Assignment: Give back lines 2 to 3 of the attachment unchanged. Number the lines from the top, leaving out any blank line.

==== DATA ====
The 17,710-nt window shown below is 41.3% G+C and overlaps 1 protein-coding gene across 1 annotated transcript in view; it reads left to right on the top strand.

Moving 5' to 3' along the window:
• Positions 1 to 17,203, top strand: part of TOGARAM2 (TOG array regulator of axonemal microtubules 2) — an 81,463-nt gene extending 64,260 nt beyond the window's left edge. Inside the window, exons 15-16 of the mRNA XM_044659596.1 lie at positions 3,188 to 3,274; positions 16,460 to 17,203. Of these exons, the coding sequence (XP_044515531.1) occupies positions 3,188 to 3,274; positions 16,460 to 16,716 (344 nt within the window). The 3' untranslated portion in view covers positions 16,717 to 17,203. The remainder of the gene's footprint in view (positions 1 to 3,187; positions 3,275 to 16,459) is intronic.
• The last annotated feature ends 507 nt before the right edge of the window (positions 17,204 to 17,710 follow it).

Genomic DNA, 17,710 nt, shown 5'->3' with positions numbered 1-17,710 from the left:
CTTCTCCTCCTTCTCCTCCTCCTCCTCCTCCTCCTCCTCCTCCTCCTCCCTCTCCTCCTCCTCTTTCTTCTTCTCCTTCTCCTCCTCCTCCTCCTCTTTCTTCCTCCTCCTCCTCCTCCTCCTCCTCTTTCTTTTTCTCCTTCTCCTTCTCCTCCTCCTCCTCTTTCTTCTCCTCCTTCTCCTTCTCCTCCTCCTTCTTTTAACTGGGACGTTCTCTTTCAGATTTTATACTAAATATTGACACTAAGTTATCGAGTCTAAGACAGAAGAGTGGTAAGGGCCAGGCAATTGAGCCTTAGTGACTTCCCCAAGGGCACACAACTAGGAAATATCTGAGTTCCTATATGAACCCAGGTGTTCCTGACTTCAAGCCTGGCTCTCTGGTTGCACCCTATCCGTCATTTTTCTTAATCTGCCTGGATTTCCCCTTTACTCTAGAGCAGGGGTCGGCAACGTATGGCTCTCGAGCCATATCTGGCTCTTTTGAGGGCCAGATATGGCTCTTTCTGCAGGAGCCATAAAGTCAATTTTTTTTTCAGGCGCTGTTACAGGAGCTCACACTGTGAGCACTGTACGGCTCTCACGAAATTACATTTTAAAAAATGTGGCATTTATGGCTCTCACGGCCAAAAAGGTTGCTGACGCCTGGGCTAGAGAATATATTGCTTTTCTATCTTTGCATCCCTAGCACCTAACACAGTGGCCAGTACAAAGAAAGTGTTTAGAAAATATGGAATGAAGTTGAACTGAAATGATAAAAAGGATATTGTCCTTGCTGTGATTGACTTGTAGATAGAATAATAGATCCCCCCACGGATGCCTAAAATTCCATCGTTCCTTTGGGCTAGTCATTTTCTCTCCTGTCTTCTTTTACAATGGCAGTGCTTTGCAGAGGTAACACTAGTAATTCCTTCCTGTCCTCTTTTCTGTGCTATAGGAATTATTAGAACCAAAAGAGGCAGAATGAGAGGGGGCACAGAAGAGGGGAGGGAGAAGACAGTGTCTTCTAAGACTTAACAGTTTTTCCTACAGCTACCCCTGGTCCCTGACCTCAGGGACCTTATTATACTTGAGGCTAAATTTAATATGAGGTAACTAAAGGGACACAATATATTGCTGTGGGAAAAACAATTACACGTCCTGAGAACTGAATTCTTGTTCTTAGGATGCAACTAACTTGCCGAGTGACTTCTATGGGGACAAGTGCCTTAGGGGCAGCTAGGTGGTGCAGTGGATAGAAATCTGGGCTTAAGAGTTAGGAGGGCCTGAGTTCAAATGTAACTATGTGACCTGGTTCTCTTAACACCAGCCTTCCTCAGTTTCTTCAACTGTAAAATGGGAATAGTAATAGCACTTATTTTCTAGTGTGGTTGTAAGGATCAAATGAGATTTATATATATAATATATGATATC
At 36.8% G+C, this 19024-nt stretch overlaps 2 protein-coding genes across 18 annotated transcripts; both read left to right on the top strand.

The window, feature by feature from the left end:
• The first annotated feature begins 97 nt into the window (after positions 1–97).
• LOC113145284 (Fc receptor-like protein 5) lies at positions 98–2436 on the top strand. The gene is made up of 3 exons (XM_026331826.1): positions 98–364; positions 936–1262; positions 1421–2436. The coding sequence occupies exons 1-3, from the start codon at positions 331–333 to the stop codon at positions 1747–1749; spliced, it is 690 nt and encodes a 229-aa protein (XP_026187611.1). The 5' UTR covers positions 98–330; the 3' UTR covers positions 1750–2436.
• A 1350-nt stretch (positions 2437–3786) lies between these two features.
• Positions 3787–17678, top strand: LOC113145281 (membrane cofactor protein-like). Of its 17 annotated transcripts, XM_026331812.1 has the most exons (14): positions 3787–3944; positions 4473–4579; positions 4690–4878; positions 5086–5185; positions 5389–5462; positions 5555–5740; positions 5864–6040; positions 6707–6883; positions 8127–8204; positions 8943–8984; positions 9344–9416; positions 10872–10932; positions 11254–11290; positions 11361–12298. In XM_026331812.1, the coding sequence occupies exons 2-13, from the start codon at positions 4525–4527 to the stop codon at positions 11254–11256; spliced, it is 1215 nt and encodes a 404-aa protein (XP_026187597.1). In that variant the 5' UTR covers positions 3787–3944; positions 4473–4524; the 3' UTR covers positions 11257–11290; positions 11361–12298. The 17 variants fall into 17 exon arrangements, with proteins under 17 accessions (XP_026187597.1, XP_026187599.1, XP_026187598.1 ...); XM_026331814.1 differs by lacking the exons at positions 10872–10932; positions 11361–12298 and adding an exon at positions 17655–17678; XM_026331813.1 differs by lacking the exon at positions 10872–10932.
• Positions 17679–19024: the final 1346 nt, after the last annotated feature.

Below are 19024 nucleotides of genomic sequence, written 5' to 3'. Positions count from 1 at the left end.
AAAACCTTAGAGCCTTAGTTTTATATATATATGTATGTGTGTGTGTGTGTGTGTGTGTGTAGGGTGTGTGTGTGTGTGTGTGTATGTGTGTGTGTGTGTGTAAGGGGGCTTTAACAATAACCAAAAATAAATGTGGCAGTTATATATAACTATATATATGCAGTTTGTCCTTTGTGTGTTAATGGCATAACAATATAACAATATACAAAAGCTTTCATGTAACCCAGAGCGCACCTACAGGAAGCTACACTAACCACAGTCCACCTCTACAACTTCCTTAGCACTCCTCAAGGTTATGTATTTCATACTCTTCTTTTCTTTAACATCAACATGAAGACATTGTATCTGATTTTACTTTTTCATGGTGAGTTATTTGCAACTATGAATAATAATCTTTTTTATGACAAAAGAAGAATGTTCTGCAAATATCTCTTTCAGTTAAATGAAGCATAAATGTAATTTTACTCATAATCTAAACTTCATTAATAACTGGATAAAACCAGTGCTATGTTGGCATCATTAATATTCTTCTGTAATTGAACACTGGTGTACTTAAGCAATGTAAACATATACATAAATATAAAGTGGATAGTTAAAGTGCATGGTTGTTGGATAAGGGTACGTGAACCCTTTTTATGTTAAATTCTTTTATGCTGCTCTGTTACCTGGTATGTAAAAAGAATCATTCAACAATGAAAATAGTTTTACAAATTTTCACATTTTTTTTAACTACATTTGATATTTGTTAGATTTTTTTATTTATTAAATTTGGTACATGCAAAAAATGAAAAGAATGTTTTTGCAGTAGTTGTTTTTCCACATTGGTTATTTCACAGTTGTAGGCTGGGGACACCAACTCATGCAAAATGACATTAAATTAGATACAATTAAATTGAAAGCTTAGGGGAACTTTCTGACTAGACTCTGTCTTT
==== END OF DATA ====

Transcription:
Moving 5' to 3' along the window:
• Positions 1 to 17,203, top strand: part of TOGARAM2 (TOG array regulator of axonemal microtubules 2) — an 81,463-nt gene extending 64,260 nt beyond the window's left edge. Inside the window, exons 15-16 of the mRNA XM_044659596.1 lie at positions 3,188 to 3,274; positions 16,460 to 17,203. Of these exons, the coding sequence (XP_044515531.1) occupies positions 3,188 to 3,274; positions 16,460 to 16,716 (344 nt within the window). The 3' untranslated portion in view covers positions 16,717 to 17,203. The remainder of the gene's footprint in view (positions 1 to 3,187; positions 3,275 to 16,459) is intronic.